I don’t know about you, but I was absolutely shocked when I first heard Stan Efferding say that he didn’t do squats leading up to his bodybuilding competitions.

This is the same guy who has squatted over 900 pounds in the gym to legal powerlifting depth! I mean, this guy just lives for the heavy slag iron! How could he not squat to build muscle…?

As the saying goes, “there is a method to the madness.”

During his hypertrophy blocks Stan is primarily concerned with maximizing his pounds-per-hour. He wants to increase his training volume to sky-high levels while also minimizing the overall stress to his central nervous system so he can train legs progressively twice per week.

Considering all these factors the leg press makes perfect sense.

It doesn’t tax the lumbar spine or the central nervous system too hard so he can really jack up his overall training volume and frequency this way.

Finally, Stan liked to finish his workouts with a movement that really stretched the quads.

For example, Stan often finished his leg workouts off with walking DB lunges:

Another Stan-approved choice would be a front step-up on a high box, almost like a triple-jumper’s step up.

There is more and more research proving that guys like Dan Parillo and Dante Trudel were right all along: loaded stretches really do have a synergistic effect on muscle hypertrophy.

Stan’s quad routine capitalizes on this research perfectly. More importantly, his training ideas produced the real-world results he was after.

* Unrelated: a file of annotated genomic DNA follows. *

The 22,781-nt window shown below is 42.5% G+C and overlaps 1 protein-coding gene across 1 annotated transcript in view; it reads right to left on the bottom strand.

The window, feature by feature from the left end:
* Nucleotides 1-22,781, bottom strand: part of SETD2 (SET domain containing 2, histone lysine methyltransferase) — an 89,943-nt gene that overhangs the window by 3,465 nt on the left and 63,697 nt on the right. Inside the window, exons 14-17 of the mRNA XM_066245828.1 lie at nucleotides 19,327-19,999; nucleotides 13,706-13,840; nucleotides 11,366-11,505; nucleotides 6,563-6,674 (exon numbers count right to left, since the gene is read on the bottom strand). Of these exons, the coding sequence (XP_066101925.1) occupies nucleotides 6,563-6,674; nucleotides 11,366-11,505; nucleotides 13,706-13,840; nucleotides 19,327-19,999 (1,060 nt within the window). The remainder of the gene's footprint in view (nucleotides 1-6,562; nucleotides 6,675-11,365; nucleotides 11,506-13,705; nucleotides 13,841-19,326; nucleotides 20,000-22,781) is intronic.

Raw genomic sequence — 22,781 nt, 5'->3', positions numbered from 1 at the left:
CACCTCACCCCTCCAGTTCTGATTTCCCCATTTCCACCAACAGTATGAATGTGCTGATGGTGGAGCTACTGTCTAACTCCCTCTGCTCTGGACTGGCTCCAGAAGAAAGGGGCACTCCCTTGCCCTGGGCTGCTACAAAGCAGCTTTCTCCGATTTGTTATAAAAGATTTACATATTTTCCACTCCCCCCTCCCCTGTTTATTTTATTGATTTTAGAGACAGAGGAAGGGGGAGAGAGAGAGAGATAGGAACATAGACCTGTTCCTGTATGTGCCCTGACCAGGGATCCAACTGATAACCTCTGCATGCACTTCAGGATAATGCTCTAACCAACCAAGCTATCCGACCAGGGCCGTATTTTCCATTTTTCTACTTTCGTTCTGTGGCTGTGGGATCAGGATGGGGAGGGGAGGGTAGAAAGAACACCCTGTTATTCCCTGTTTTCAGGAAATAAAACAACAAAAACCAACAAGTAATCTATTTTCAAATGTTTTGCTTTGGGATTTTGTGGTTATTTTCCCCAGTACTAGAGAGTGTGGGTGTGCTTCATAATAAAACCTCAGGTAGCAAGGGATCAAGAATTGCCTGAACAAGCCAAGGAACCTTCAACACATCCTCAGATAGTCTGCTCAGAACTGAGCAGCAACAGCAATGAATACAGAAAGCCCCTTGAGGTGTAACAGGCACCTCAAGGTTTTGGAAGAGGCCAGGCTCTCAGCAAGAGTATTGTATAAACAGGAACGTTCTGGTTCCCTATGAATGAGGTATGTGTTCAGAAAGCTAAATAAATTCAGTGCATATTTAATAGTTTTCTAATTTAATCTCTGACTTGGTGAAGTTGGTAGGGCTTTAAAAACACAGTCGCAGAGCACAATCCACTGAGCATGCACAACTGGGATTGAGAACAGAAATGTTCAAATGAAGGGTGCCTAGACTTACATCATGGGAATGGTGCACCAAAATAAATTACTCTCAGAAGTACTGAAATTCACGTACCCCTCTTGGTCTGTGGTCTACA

Now let’s look at some of Stan Efferding’s upper body bodybuilding workouts.

Here is an example of the exact type of chest hypertrophy workout that Stan used while training with Flex Wheeler:

Stan Efferding’s Bodybuilding Chest Workout

  • Exercise #1: Flat machine press, 4 sets of 12 reps**, 90 seconds rest
  • Exercise #2: 15 degree incline DB press, 4 sets of 12 reps**, 90 seconds rest
  • Exercise #3: Standing cable fly, 4 sets of 12 reps, 90 seconds rest

**Perform manual chest stretch with your arm extended on a fixed piece of equipment for 20-30 sec per arm in between sets

Stan’s bodybuilding chest workouts are based on the same principles as his bodybuilding quadriceps workouts:

  • Principle #1: High volume
  • Principle #2: Short rest periods
  • Principle #3: “Pounds per hour” approach

Let’s take a closer look at each of Stan’s chest exercises exercises:

Stan often liked to start his chest hypertrophy routines with some type of machine press. For example:

Stan places a huge emphasis on keeping the sternum up high throughout the entire movement and really focusing on maximizing the stretch on the muscle.

As they say, the muscle that is stretched the most is recruited the most.